Frustration prevents emotional freedom. Expressing frustrations in an effort to resolve them is healthy, but it must be done from a non-irritable, non-hostile place. If not, you’ll put others on the defensive. Wallowing in frustration leads to endless dissatisfaction, placing us at odds with life. This emotion makes us tense, kills our sense of humor. It also leads to procrastination; we put things off to avoid the annoyances involved. Conquering frustration will revive your emotional life by making it your choice how you handle daily hassles and stresses.

I’m defining patience as an active state, a choice to hold tight until intuition says, “make your move.” It means waiting your turn, knowing your turn will come. Once you’ve gone all out toward a goal, it entails trusting the flow, knowing when to let the soup boil. With patience, you’re able to delay gratification, but doing so will make sense and feel right. Why? Intuition intelligently informs patience. It’ll convey when to have it and if something is worth working on or waiting for. As a psychiatrist, I’m besotted with patience because it’s intimately intuitive, all about perfect timing, the key to making breakthroughs with patients. I can have the sharpest intuitions or psychological insights, but if I don’t share them at the right moment, they can do damage or else go in one ear and out the other. With regard to this, I strive for enormous patience; anything less would impede healing.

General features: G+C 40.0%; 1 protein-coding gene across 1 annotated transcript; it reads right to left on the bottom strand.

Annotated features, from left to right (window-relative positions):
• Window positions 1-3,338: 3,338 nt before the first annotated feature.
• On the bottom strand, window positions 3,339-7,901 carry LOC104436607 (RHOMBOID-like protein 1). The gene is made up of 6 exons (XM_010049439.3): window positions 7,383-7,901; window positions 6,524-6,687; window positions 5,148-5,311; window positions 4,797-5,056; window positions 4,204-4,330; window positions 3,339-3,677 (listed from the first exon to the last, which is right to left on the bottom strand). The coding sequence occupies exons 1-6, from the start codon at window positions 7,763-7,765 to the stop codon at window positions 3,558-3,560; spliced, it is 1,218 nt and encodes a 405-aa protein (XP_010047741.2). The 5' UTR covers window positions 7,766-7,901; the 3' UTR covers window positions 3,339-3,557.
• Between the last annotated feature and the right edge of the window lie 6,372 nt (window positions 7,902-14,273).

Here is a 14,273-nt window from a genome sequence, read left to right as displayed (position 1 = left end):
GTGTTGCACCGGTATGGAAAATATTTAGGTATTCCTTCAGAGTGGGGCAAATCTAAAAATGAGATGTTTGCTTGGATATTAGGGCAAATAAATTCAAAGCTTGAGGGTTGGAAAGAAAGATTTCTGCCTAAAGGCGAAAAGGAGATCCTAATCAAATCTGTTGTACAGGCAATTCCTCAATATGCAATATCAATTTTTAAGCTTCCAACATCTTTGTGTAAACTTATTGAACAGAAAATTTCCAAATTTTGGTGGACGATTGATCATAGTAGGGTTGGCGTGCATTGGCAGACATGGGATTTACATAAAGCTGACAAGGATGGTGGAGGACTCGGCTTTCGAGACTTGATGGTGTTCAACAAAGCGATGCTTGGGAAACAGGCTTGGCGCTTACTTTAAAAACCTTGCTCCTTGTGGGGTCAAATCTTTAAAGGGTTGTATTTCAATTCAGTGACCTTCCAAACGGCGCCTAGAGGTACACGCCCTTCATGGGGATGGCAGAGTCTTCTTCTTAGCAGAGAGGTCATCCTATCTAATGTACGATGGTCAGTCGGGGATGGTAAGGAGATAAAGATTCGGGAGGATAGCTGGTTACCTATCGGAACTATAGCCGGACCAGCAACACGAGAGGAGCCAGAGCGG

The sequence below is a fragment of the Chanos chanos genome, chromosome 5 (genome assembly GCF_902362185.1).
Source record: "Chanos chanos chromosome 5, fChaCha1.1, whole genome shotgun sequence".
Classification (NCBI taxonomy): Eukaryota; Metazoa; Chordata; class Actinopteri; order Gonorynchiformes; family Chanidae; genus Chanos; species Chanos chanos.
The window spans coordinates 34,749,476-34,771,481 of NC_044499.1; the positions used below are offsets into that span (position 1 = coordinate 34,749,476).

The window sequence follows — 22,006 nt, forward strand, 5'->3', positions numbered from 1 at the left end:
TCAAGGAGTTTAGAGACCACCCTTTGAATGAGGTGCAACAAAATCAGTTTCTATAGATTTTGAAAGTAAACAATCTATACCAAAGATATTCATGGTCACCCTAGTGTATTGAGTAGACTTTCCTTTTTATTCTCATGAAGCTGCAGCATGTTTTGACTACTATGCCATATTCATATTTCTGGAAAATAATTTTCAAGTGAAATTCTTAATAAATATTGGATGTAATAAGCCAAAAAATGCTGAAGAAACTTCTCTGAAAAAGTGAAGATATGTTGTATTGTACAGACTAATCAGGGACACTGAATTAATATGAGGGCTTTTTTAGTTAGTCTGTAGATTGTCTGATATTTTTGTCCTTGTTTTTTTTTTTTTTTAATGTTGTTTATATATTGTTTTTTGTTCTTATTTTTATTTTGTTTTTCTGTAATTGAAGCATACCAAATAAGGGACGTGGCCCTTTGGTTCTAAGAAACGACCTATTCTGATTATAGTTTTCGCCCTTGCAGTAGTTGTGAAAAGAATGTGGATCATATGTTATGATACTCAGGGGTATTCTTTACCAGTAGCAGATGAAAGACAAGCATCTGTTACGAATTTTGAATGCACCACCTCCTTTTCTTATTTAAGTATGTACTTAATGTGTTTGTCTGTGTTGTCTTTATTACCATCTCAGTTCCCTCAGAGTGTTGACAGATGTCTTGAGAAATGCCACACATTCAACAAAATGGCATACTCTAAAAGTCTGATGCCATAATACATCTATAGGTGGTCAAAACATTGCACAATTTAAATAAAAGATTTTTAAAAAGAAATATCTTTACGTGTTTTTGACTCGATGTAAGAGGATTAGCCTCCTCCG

I’m also struck by the fact that every world religion sees patience as a way to know God, an incentive for me to practice it, and perhaps you too. Whereas frustration focuses on externals, patience is a drawing inward towards a greater wisdom. Lastly, patience doesn’t make you a doormat or unable to set boundaries with people. Rather, it lets you intuit the situation to get a larger, more loving view to determine right action. Patience, a gift when given or received, moves within reach when you can read someone’s deeper motives.

To practice patience, try this exercise. I do it all time to turn frustration around in long lines. I advise my patients to do this too.

Emotional Action Step. Practice Patience In A Long Line

To turn the tables on frustration, find a long, slow-moving line to wait in. Perhaps in the grocery store, bank, post office. Or if you’re renewing your driver’s license, dare to take on the mother of all lines in the DMV. But here’s the switch: Instead of getting irritated or pushy, which taxes your system with a rush of stress hormones, take a breath. Tell yourself, “I’m going to wait peacefully and enjoy the pause.” Meanwhile, try to empathize with the overwrought cashier or government employee. Smile and say a few nice words to the other beleaguered people in line. Use the time to daydream; take a vacation from work or other obligations. Notice the stress release you feel, how your body relaxes. Lines are an excellent testing ground for patience. To strengthen this asset, I highly recommend standing in as many as possible.